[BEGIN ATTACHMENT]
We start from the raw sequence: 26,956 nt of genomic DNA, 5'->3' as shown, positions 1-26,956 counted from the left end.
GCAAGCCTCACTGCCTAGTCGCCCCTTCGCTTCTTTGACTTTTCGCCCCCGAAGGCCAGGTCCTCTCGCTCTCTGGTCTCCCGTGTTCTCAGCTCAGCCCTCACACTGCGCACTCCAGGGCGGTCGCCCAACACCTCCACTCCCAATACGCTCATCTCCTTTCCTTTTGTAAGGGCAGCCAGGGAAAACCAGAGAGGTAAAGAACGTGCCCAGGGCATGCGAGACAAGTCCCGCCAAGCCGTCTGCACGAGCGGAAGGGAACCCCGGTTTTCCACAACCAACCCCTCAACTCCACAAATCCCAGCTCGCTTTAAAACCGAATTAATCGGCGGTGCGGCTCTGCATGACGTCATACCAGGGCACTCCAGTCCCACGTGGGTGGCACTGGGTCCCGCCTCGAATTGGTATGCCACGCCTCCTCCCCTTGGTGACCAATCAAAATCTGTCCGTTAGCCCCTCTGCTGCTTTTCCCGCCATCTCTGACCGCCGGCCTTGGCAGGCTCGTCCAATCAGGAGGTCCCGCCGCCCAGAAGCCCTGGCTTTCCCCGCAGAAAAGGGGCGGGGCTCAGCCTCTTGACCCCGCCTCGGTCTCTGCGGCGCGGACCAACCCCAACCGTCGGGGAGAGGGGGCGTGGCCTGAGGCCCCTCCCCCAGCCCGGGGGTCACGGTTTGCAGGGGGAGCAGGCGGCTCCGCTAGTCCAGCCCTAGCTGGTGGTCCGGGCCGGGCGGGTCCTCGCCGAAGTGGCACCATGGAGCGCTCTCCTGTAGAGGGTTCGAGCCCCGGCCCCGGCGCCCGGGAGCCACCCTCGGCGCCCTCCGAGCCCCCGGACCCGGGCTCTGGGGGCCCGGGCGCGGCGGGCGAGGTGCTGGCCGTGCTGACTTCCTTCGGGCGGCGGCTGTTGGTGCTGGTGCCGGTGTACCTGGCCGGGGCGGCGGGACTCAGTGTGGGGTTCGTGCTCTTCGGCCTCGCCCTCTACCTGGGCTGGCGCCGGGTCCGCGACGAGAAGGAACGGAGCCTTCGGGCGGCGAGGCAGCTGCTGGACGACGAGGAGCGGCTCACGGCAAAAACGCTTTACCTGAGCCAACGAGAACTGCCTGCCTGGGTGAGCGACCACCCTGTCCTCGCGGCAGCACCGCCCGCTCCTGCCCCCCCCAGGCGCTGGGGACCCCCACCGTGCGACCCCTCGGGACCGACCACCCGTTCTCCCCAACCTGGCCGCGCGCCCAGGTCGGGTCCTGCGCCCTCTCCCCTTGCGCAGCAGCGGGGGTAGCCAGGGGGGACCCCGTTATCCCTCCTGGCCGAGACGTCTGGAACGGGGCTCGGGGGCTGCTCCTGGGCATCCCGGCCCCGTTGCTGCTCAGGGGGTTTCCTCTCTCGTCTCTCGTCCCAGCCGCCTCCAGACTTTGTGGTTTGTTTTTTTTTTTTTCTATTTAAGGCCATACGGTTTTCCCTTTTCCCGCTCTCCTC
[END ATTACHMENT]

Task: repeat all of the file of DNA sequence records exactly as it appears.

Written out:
We start from the raw sequence: 26,956 nt of genomic DNA, 5'->3' as shown, positions 1-26,956 counted from the left end.
GCAAGCCTCACTGCCTAGTCGCCCCTTCGCTTCTTTGACTTTTCGCCCCCGAAGGCCAGGTCCTCTCGCTCTCTGGTCTCCCGTGTTCTCAGCTCAGCCCTCACACTGCGCACTCCAGGGCGGTCGCCCAACACCTCCACTCCCAATACGCTCATCTCCTTTCCTTTTGTAAGGGCAGCCAGGGAAAACCAGAGAGGTAAAGAACGTGCCCAGGGCATGCGAGACAAGTCCCGCCAAGCCGTCTGCACGAGCGGAAGGGAACCCCGGTTTTCCACAACCAACCCCTCAACTCCACAAATCCCAGCTCGCTTTAAAACCGAATTAATCGGCGGTGCGGCTCTGCATGACGTCATACCAGGGCACTCCAGTCCCACGTGGGTGGCACTGGGTCCCGCCTCGAATTGGTATGCCACGCCTCCTCCCCTTGGTGACCAATCAAAATCTGTCCGTTAGCCCCTCTGCTGCTTTTCCCGCCATCTCTGACCGCCGGCCTTGGCAGGCTCGTCCAATCAGGAGGTCCCGCCGCCCAGAAGCCCTGGCTTTCCCCGCAGAAAAGGGGCGGGGCTCAGCCTCTTGACCCCGCCTCGGTCTCTGCGGCGCGGACCAACCCCAACCGTCGGGGAGAGGGGGCGTGGCCTGAGGCCCCTCCCCCAGCCCGGGGGTCACGGTTTGCAGGGGGAGCAGGCGGCTCCGCTAGTCCAGCCCTAGCTGGTGGTCCGGGCCGGGCGGGTCCTCGCCGAAGTGGCACCATGGAGCGCTCTCCTGTAGAGGGTTCGAGCCCCGGCCCCGGCGCCCGGGAGCCACCCTCGGCGCCCTCCGAGCCCCCGGACCCGGGCTCTGGGGGCCCGGGCGCGGCGGGCGAGGTGCTGGCCGTGCTGACTTCCTTCGGGCGGCGGCTGTTGGTGCTGGTGCCGGTGTACCTGGCCGGGGCGGCGGGACTCAGTGTGGGGTTCGTGCTCTTCGGCCTCGCCCTCTACCTGGGCTGGCGCCGGGTCCGCGACGAGAAGGAACGGAGCCTTCGGGCGGCGAGGCAGCTGCTGGACGACGAGGAGCGGCTCACGGCAAAAACGCTTTACCTGAGCCAACGAGAACTGCCTGCCTGGGTGAGCGACCACCCTGTCCTCGCGGCAGCACCGCCCGCTCCTGCCCCCCCCAGGCGCTGGGGACCCCCACCGTGCGACCCCTCGGGACCGACCACCCGTTCTCCCCAACCTGGCCGCGCGCCCAGGTCGGGTCCTGCGCCCTCTCCCCTTGCGCAGCAGCGGGGGTAGCCAGGGGGGACCCCGTTATCCCTCCTGGCCGAGACGTCTGGAACGGGGCTCGGGGGCTGCTCCTGGGCATCCCGGCCCCGTTGCTGCTCAGGGGGTTTCCTCTCTCGTCTCTCGTCCCAGCCGCCTCCAGACTTTGTGGTTTGTTTTTTTTTTTTTCTATTTAAGGCCATACGGTTTTCCCTTTTCCCGCTCTCCTC